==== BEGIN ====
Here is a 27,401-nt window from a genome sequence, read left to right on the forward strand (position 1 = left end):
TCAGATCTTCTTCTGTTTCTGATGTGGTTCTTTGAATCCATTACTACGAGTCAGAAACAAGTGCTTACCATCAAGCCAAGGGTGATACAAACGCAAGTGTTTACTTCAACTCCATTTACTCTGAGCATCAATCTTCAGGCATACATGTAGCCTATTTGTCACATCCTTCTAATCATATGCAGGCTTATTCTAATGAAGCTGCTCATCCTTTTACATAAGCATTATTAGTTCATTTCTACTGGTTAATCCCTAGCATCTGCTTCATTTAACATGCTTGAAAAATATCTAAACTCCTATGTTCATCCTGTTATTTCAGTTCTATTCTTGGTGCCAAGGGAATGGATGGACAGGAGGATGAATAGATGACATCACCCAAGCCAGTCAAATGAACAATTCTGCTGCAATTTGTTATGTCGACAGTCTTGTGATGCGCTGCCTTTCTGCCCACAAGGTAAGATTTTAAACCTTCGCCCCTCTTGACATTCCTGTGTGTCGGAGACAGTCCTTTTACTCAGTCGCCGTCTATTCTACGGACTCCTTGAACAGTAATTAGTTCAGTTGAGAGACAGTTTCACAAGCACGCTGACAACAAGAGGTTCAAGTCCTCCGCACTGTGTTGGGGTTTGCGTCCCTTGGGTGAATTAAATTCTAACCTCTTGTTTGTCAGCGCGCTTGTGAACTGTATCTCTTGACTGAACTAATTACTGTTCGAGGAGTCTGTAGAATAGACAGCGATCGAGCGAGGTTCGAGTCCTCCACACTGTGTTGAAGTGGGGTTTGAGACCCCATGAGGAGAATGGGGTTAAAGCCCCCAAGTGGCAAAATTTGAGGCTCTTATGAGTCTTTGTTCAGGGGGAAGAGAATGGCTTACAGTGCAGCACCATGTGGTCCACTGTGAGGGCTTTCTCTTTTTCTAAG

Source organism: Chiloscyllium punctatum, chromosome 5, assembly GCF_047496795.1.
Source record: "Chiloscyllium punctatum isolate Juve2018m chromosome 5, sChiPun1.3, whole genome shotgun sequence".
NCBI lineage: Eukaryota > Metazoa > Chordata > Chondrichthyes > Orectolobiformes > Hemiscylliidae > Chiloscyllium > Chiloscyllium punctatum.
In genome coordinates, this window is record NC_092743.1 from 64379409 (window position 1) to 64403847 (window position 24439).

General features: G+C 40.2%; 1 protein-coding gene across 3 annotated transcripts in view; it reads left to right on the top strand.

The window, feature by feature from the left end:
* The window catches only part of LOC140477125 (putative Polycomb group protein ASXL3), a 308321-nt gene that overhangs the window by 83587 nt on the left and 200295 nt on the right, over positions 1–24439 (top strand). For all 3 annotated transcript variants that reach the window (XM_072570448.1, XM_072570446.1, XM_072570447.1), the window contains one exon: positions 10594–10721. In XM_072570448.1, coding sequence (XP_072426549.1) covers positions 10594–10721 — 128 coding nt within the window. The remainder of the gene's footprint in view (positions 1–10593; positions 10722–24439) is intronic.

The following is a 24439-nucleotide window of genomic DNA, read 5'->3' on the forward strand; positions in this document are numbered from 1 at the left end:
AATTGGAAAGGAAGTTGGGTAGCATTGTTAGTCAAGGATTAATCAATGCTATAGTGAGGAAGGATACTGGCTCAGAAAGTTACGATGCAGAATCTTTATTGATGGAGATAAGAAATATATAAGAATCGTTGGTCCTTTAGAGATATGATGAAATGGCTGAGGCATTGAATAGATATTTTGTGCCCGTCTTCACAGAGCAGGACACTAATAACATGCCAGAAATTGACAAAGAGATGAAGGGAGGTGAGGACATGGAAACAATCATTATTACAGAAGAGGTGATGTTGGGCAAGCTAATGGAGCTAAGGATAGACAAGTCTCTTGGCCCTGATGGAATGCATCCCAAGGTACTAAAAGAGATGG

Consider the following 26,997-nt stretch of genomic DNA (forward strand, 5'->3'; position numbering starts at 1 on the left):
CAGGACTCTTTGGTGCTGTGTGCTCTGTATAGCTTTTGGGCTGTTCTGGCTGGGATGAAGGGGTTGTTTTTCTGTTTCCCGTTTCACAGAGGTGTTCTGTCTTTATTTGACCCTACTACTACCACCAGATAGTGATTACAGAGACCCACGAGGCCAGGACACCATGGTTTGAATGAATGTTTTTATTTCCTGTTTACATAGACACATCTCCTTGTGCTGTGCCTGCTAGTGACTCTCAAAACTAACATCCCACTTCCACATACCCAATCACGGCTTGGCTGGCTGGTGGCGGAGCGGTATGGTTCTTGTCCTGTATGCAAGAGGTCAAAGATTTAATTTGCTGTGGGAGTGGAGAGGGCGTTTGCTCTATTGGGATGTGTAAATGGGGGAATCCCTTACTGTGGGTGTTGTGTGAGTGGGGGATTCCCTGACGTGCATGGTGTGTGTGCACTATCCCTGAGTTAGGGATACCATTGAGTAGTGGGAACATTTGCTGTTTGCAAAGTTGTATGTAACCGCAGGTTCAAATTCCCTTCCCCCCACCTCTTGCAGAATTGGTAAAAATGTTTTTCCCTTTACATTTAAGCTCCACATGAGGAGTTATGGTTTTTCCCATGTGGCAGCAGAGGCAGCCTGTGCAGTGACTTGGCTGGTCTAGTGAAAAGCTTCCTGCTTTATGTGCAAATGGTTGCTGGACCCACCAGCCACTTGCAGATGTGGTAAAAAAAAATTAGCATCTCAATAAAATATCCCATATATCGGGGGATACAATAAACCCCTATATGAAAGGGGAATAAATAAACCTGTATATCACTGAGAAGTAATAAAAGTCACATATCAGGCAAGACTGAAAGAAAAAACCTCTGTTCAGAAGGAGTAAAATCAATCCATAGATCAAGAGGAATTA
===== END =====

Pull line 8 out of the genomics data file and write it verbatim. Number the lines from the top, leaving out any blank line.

The window, feature by feature from the left end: